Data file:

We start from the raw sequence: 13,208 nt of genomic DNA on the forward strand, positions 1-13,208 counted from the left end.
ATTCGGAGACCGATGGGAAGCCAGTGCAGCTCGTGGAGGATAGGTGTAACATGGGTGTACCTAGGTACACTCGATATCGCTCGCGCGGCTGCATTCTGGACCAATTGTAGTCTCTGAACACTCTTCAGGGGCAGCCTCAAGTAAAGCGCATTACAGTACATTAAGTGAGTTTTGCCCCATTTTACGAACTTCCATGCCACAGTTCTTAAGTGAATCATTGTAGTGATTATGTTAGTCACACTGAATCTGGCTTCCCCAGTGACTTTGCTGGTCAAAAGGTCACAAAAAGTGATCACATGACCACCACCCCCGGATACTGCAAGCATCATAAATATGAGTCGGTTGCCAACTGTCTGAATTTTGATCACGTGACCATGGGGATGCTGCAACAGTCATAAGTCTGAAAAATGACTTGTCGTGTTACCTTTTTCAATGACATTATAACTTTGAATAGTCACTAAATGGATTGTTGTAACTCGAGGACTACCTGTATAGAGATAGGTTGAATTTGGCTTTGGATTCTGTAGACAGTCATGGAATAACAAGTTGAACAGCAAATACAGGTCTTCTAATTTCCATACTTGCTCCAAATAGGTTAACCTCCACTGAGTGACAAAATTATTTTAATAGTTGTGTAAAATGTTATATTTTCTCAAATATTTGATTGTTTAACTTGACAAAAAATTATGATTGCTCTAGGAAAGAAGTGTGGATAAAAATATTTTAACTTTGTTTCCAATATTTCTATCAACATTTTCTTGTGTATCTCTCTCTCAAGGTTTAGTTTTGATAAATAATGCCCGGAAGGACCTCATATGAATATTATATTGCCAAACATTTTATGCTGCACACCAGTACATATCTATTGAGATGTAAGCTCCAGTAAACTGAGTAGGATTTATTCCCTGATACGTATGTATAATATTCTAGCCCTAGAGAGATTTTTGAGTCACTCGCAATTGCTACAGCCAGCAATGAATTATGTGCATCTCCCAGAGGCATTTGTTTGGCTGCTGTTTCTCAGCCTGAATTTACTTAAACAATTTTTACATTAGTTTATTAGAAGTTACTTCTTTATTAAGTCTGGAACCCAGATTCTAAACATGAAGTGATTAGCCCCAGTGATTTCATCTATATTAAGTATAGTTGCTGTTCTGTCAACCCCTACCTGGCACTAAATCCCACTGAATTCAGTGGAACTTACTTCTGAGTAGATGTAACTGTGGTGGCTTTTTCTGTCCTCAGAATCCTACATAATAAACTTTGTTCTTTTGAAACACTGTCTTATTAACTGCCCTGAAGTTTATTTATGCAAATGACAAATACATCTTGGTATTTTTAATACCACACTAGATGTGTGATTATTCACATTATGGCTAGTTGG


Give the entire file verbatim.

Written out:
We start from the raw sequence: 13,208 nt of genomic DNA on the forward strand, positions 1-13,208 counted from the left end.
ATTCGGAGACCGATGGGAAGCCAGTGCAGCTCGTGGAGGATAGGTGTAACATGGGTGTACCTAGGTACACTCGATATCGCTCGCGCGGCTGCATTCTGGACCAATTGTAGTCTCTGAACACTCTTCAGGGGCAGCCTCAAGTAAAGCGCATTACAGTACATTAAGTGAGTTTTGCCCCATTTTACGAACTTCCATGCCACAGTTCTTAAGTGAATCATTGTAGTGATTATGTTAGTCACACTGAATCTGGCTTCCCCAGTGACTTTGCTGGTCAAAAGGTCACAAAAAGTGATCACATGACCACCACCCCCGGATACTGCAAGCATCATAAATATGAGTCGGTTGCCAACTGTCTGAATTTTGATCACGTGACCATGGGGATGCTGCAACAGTCATAAGTCTGAAAAATGACTTGTCGTGTTACCTTTTTCAATGACATTATAACTTTGAATAGTCACTAAATGGATTGTTGTAACTCGAGGACTACCTGTATAGAGATAGGTTGAATTTGGCTTTGGATTCTGTAGACAGTCATGGAATAACAAGTTGAACAGCAAATACAGGTCTTCTAATTTCCATACTTGCTCCAAATAGGTTAACCTCCACTGAGTGACAAAATTATTTTAATAGTTGTGTAAAATGTTATATTTTCTCAAATATTTGATTGTTTAACTTGACAAAAAATTATGATTGCTCTAGGAAAGAAGTGTGGATAAAAATATTTTAACTTTGTTTCCAATATTTCTATCAACATTTTCTTGTGTATCTCTCTCTCAAGGTTTAGTTTTGATAAATAATGCCCGGAAGGACCTCATATGAATATTATATTGCCAAACATTTTATGCTGCACACCAGTACATATCTATTGAGATGTAAGCTCCAGTAAACTGAGTAGGATTTATTCCCTGATACGTATGTATAATATTCTAGCCCTAGAGAGATTTTTGAGTCACTCGCAATTGCTACAGCCAGCAATGAATTATGTGCATCTCCCAGAGGCATTTGTTTGGCTGCTGTTTCTCAGCCTGAATTTACTTAAACAATTTTTACATTAGTTTATTAGAAGTTACTTCTTTATTAAGTCTGGAACCCAGATTCTAAACATGAAGTGATTAGCCCCAGTGATTTCATCTATATTAAGTATAGTTGCTGTTCTGTCAACCCCTACCTGGCACTAAATCCCACTGAATTCAGTGGAACTTACTTCTGAGTAGATGTAACTGTGGTGGCTTTTTCTGTCCTCAGAATCCTACATAATAAACTTTGTTCTTTTGAAACACTGTCTTATTAACTGCCCTGAAGTTTATTTATGCAAATGACAAATACATCTTGGTATTTTTAATACCACACTAGATGTGTGATTATTCACATTATGGCTAGTTGG